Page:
Practice burn costs W’bago
Practice makes perfect. And, at times it may prove to be costly.
The Winnebago Fire Department found that out in January.
At its Nov. 9 meeting, the City Council approved paying a bill totaling $2,500.
The amount is the city’s deductible portion for insurance with the League of Minnesota Cities Insurance Trust.
The expense is the result of the local fire department’s “practice burn” causing damage to a nearby house owned by John and Pam Flitter.
City Administrator Austin Bleess says total damage to the residence was $3,585.
Bleess says when he started his job in June he became aware the two insurance companies involved in the case had reached an agreement regarding liability issues.
On Jan. 16, the vacant Basey Methodist Church at the intersection of County Roads 14 and 1 was set on fire for training purposes.
Participating in the exercise were some 15 firefighters from Winnebago, six firefighters from Truman and six instructors from a South Central College branch.
Fire Chief Dave Hurn says high winds caused heat from the fire to melt vinyl siding on the house.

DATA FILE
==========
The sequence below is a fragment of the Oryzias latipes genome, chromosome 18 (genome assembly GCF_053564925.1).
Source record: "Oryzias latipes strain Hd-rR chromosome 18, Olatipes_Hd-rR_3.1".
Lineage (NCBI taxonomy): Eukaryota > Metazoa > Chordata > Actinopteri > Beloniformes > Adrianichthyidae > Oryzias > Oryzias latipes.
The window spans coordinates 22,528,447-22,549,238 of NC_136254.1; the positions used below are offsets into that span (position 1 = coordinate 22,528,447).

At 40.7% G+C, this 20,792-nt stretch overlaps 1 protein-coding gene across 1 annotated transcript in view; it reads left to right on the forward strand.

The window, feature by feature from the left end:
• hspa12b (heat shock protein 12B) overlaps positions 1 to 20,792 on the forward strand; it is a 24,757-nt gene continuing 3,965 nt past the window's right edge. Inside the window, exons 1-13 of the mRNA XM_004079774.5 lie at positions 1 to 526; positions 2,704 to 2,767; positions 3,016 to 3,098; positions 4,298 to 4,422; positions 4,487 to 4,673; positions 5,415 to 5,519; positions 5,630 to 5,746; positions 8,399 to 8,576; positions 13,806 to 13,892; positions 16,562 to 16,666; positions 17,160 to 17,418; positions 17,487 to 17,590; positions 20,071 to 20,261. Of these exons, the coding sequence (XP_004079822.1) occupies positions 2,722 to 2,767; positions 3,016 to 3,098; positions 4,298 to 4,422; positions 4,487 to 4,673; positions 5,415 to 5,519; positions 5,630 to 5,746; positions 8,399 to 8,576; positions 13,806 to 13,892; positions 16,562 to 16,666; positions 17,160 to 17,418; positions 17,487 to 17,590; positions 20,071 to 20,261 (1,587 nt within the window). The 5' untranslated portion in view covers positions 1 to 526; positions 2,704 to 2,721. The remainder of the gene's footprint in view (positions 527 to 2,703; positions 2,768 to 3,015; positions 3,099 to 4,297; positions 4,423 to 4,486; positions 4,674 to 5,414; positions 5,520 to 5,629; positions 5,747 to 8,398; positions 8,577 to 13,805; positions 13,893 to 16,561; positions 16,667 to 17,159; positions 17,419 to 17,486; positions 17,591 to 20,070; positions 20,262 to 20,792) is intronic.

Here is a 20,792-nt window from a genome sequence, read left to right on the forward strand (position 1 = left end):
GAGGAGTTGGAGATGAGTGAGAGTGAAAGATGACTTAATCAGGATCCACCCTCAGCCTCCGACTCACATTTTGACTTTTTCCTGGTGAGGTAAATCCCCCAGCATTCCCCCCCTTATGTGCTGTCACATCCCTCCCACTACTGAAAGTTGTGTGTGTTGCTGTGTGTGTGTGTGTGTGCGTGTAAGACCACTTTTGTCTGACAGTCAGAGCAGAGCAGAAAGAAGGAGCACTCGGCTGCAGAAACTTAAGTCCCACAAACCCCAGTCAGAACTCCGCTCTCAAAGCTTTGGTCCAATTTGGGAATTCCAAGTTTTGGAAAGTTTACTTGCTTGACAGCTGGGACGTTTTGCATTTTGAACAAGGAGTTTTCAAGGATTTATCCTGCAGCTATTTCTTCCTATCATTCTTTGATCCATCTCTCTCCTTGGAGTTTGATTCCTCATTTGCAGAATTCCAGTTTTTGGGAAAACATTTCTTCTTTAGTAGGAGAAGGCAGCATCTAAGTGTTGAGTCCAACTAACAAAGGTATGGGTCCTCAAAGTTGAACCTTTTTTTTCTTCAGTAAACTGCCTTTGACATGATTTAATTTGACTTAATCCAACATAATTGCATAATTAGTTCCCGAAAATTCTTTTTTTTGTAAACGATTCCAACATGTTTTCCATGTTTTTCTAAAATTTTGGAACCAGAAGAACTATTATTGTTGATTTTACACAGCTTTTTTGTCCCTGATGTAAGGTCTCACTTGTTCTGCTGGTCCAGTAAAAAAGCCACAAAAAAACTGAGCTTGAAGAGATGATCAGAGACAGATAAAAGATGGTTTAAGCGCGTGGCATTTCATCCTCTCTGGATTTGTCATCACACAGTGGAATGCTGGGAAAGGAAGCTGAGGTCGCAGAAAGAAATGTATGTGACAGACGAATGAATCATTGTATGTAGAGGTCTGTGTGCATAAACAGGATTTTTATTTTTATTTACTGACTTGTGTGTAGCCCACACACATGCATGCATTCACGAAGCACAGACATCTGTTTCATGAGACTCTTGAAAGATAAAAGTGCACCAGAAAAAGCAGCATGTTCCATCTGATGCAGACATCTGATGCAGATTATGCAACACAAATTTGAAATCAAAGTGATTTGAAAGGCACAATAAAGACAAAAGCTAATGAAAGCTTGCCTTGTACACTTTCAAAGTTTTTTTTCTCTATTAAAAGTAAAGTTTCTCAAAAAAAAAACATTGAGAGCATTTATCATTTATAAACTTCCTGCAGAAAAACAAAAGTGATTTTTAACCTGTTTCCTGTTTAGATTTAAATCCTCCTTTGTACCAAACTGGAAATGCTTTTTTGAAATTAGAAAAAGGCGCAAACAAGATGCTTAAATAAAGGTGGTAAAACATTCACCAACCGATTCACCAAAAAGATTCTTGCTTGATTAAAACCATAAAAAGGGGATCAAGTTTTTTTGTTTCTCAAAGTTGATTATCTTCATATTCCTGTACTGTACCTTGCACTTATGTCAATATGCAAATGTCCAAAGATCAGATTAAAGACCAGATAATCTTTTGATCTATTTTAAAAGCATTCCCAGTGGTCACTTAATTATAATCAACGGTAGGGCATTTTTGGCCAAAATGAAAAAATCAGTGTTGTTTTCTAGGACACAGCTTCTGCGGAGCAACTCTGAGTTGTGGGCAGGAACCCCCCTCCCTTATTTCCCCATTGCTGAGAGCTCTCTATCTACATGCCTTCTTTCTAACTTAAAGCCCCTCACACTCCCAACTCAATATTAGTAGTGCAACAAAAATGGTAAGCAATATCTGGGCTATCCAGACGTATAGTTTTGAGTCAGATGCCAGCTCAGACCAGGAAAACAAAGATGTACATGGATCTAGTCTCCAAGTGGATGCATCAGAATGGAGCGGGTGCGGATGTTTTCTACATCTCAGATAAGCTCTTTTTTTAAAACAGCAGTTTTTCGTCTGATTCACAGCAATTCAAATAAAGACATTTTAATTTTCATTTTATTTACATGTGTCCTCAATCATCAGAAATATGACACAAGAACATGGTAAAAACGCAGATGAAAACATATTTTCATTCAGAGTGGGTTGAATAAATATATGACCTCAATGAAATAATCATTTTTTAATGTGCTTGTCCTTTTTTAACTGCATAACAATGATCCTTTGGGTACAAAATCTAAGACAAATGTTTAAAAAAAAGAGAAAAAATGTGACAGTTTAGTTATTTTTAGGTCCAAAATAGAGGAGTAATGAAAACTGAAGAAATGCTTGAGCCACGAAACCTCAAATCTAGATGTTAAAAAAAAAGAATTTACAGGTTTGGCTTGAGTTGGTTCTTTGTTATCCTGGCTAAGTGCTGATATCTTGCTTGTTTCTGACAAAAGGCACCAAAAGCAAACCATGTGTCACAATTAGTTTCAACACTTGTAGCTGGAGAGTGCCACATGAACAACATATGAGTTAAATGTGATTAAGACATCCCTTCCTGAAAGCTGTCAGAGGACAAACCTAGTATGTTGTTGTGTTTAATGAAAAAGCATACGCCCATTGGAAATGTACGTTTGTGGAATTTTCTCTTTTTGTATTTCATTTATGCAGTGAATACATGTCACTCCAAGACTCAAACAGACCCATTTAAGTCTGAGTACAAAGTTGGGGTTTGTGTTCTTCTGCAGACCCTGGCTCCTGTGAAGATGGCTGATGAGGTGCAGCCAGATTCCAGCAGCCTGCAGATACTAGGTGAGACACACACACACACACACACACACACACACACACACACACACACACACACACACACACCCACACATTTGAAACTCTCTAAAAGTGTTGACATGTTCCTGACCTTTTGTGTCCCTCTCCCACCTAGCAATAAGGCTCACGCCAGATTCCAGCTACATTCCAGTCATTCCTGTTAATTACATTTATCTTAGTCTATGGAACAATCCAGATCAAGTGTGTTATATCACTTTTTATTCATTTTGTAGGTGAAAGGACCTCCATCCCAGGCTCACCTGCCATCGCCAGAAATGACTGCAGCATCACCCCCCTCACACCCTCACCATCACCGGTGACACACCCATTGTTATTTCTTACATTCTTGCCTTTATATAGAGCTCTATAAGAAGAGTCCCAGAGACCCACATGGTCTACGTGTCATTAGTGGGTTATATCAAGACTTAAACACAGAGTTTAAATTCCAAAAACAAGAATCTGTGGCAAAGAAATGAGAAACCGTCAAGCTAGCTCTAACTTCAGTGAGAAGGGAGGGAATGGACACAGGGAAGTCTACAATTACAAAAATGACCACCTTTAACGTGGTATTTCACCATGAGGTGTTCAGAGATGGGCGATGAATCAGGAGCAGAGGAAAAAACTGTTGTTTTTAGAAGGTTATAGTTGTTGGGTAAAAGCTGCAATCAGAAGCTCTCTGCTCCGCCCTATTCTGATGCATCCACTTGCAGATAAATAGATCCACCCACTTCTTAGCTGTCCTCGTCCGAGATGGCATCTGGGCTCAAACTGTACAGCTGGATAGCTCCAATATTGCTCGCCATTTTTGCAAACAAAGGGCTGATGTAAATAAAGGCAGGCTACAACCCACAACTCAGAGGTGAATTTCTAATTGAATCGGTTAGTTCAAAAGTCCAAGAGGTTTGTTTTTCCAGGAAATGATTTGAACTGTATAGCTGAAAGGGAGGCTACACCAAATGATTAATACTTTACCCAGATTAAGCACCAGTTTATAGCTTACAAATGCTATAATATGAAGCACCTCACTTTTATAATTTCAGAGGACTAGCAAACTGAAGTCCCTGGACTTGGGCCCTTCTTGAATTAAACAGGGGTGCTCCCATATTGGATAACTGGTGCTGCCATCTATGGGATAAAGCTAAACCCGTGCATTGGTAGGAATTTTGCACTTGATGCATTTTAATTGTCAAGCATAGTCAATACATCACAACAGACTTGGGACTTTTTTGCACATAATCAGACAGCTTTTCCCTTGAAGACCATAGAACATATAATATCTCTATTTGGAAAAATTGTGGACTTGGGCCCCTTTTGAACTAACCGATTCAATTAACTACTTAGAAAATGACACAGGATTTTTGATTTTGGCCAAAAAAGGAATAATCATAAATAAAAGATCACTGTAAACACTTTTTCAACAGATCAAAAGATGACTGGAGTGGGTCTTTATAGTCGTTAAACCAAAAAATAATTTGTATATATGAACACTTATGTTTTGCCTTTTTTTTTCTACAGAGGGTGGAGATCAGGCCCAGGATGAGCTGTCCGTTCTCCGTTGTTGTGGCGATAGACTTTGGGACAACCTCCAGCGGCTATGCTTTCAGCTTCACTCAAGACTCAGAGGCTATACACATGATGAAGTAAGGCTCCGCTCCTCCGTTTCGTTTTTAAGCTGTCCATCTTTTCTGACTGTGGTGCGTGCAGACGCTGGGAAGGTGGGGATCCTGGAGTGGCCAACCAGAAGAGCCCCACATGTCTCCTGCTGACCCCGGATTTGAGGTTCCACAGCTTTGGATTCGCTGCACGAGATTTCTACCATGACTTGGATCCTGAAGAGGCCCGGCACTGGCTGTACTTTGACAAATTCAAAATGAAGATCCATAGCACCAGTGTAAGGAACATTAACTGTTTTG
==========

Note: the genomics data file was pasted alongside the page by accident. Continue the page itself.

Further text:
“I wasn’t made aware of it until three days later. It kind of threw me for a loop,” he says. “The house was far enough away that we didn’t think there was a threat. No other structures were in danger.”
No firefighters or any in the house were injured, says Hurn.
Conditions that morning may have been less than ideal, the temperature was bitterly cold, it was snowing and windy.
But, Hurn says training must be conducted whenever they can, even in adverse weather.
“If you have a fire and it’s snowing, blowing and 30 below, we’re still going to come to your house,” he says.
Whenever there’s a “practice burn,” Hurn says nearby property owners who might be impacted are notified.
“It was just one of those things. It’s not an isolated thing, I’m sure it has happened to other fire departments. I guess it goes with the terrority,” he says.
The Flitters, agree, saying what happened was an accident. In fact, having lived by the church for 18 years they were sadden when it was burned down.
Pam says her husband and 10-year-old daughter were upstairs watching when they realized something wasn’t right.
“It was getting hotter and hotter inside the house. We couldn’t even stand close to the windows or touch them because they were getting so hot,” she says.